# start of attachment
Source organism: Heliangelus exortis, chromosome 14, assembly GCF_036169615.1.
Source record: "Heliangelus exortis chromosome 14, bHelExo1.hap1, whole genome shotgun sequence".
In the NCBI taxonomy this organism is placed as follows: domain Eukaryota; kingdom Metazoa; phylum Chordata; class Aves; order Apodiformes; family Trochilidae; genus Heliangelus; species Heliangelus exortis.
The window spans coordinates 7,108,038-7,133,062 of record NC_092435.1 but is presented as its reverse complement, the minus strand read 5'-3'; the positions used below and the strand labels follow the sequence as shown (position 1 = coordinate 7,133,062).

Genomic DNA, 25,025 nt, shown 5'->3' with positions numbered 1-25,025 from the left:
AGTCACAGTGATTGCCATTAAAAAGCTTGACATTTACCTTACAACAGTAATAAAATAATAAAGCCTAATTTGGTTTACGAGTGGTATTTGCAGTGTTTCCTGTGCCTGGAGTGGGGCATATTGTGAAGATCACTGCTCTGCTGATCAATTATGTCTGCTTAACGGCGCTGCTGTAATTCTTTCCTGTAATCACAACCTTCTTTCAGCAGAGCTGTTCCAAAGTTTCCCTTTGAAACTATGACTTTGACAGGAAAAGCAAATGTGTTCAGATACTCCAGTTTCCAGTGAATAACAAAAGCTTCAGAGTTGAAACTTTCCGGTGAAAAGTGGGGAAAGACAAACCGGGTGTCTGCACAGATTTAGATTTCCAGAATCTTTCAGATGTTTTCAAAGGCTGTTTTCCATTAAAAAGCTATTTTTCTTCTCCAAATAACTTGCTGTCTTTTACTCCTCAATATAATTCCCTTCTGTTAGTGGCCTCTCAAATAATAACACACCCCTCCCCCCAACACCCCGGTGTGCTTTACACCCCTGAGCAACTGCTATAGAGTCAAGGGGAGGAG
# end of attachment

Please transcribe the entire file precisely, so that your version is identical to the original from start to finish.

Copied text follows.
Source organism: Heliangelus exortis, chromosome 14, assembly GCF_036169615.1.
Source record: "Heliangelus exortis chromosome 14, bHelExo1.hap1, whole genome shotgun sequence".
In the NCBI taxonomy this organism is placed as follows: domain Eukaryota; kingdom Metazoa; phylum Chordata; class Aves; order Apodiformes; family Trochilidae; genus Heliangelus; species Heliangelus exortis.
The window spans coordinates 7,108,038-7,133,062 of record NC_092435.1 but is presented as its reverse complement, the minus strand read 5'-3'; the positions used below and the strand labels follow the sequence as shown (position 1 = coordinate 7,133,062).

Genomic DNA, 25,025 nt, shown 5'->3' with positions numbered 1-25,025 from the left:
AGTCACAGTGATTGCCATTAAAAAGCTTGACATTTACCTTACAACAGTAATAAAATAATAAAGCCTAATTTGGTTTACGAGTGGTATTTGCAGTGTTTCCTGTGCCTGGAGTGGGGCATATTGTGAAGATCACTGCTCTGCTGATCAATTATGTCTGCTTAACGGCGCTGCTGTAATTCTTTCCTGTAATCACAACCTTCTTTCAGCAGAGCTGTTCCAAAGTTTCCCTTTGAAACTATGACTTTGACAGGAAAAGCAAATGTGTTCAGATACTCCAGTTTCCAGTGAATAACAAAAGCTTCAGAGTTGAAACTTTCCGGTGAAAAGTGGGGAAAGACAAACCGGGTGTCTGCACAGATTTAGATTTCCAGAATCTTTCAGATGTTTTCAAAGGCTGTTTTCCATTAAAAAGCTATTTTTCTTCTCCAAATAACTTGCTGTCTTTTACTCCTCAATATAATTCCCTTCTGTTAGTGGCCTCTCAAATAATAACACACCCCTCCCCCCAACACCCCGGTGTGCTTTACACCCCTGAGCAACTGCTATAGAGTCAAGGGGAGGAG